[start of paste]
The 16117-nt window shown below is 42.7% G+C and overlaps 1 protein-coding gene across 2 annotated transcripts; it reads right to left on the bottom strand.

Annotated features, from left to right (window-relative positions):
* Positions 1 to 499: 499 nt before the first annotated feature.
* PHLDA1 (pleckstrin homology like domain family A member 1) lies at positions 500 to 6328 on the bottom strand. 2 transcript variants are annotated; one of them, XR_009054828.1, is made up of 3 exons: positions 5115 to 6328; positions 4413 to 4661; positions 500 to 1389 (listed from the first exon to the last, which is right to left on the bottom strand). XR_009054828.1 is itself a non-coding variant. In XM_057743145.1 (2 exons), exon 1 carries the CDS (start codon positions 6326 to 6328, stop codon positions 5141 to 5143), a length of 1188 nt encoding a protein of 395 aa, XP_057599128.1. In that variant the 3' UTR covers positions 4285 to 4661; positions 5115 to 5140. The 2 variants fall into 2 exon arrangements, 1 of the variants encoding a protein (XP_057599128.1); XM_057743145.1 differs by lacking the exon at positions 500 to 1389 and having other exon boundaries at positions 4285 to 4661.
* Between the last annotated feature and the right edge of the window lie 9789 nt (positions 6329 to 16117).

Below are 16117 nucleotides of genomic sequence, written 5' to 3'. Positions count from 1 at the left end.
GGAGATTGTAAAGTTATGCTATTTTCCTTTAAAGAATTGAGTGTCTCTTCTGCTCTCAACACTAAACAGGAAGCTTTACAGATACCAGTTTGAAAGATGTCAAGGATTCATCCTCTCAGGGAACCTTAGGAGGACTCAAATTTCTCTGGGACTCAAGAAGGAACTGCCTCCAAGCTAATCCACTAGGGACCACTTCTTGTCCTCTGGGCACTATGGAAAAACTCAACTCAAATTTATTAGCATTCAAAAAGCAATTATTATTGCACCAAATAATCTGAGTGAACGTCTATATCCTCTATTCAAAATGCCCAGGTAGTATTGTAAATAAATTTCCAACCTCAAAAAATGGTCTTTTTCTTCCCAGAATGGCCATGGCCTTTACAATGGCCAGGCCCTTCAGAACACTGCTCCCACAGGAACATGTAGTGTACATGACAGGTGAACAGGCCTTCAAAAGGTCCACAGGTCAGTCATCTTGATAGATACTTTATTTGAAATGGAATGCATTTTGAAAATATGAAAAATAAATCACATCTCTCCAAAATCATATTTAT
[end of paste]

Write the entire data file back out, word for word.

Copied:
The 16117-nt window shown below is 42.7% G+C and overlaps 1 protein-coding gene across 2 annotated transcripts; it reads right to left on the bottom strand.

Annotated features, from left to right (window-relative positions):
* Positions 1 to 499: 499 nt before the first annotated feature.
* PHLDA1 (pleckstrin homology like domain family A member 1) lies at positions 500 to 6328 on the bottom strand. 2 transcript variants are annotated; one of them, XR_009054828.1, is made up of 3 exons: positions 5115 to 6328; positions 4413 to 4661; positions 500 to 1389 (listed from the first exon to the last, which is right to left on the bottom strand). XR_009054828.1 is itself a non-coding variant. In XM_057743145.1 (2 exons), exon 1 carries the CDS (start codon positions 6326 to 6328, stop codon positions 5141 to 5143), a length of 1188 nt encoding a protein of 395 aa, XP_057599128.1. In that variant the 3' UTR covers positions 4285 to 4661; positions 5115 to 5140. The 2 variants fall into 2 exon arrangements, 1 of the variants encoding a protein (XP_057599128.1); XM_057743145.1 differs by lacking the exon at positions 500 to 1389 and having other exon boundaries at positions 4285 to 4661.
* Between the last annotated feature and the right edge of the window lie 9789 nt (positions 6329 to 16117).

Below are 16117 nucleotides of genomic sequence, written 5' to 3'. Positions count from 1 at the left end.
GGAGATTGTAAAGTTATGCTATTTTCCTTTAAAGAATTGAGTGTCTCTTCTGCTCTCAACACTAAACAGGAAGCTTTACAGATACCAGTTTGAAAGATGTCAAGGATTCATCCTCTCAGGGAACCTTAGGAGGACTCAAATTTCTCTGGGACTCAAGAAGGAACTGCCTCCAAGCTAATCCACTAGGGACCACTTCTTGTCCTCTGGGCACTATGGAAAAACTCAACTCAAATTTATTAGCATTCAAAAAGCAATTATTATTGCACCAAATAATCTGAGTGAACGTCTATATCCTCTATTCAAAATGCCCAGGTAGTATTGTAAATAAATTTCCAACCTCAAAAAATGGTCTTTTTCTTCCCAGAATGGCCATGGCCTTTACAATGGCCAGGCCCTTCAGAACACTGCTCCCACAGGAACATGTAGTGTACATGACAGGTGAACAGGCCTTCAAAAGGTCCACAGGTCAGTCATCTTGATAGATACTTTATTTGAAATGGAATGCATTTTGAAAATATGAAAAATAAATCACATCTCTCCAAAATCATATTTAT